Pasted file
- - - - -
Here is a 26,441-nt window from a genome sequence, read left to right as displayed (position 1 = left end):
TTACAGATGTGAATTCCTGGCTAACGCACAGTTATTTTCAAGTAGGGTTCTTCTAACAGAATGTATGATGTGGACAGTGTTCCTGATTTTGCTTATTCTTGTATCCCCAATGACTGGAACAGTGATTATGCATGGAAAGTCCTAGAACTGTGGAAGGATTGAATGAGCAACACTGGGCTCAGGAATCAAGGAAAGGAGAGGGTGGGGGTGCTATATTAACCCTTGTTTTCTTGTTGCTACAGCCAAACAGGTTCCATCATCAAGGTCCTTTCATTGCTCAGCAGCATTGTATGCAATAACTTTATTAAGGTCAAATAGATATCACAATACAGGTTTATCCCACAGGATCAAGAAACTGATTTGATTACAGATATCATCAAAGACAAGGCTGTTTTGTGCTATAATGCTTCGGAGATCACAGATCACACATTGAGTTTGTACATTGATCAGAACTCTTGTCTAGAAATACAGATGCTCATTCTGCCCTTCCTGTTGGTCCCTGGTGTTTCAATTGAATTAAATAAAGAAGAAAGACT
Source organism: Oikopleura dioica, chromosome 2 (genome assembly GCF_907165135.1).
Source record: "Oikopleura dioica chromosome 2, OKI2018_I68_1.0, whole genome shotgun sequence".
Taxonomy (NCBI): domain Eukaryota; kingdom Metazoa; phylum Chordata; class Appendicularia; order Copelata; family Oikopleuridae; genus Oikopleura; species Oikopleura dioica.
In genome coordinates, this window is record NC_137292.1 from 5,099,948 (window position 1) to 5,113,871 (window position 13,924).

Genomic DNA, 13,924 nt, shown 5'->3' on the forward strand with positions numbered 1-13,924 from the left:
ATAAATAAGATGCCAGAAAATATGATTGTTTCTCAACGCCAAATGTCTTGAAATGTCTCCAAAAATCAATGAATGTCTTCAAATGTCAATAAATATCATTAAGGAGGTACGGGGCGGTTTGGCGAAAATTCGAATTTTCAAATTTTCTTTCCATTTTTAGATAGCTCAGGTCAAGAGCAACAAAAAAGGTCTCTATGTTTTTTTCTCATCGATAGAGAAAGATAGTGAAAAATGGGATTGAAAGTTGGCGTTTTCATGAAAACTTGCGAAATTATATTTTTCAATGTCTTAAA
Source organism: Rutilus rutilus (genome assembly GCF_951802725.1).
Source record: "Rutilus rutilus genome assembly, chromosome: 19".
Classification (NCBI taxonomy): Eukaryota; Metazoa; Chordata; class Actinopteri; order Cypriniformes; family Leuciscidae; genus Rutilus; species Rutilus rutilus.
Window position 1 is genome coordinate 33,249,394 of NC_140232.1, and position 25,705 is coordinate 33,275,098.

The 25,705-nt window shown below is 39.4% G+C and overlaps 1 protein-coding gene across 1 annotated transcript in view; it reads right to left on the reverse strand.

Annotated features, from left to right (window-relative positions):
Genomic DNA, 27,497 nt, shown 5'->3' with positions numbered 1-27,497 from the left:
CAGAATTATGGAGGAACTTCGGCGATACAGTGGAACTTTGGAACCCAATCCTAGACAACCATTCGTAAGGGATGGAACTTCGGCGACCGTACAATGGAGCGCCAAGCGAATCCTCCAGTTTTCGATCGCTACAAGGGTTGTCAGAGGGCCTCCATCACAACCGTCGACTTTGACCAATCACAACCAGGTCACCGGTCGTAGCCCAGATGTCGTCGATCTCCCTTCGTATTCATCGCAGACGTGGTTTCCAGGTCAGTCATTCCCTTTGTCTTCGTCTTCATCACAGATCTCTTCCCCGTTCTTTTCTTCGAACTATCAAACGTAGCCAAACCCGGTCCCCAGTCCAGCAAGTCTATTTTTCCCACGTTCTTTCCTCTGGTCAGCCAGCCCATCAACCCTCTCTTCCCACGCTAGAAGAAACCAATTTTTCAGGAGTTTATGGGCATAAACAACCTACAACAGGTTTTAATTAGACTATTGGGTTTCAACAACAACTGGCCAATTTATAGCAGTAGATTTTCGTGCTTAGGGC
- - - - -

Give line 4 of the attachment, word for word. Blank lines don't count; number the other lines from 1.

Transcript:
Source record: "Oikopleura dioica chromosome 2, OKI2018_I68_1.0, whole genome shotgun sequence".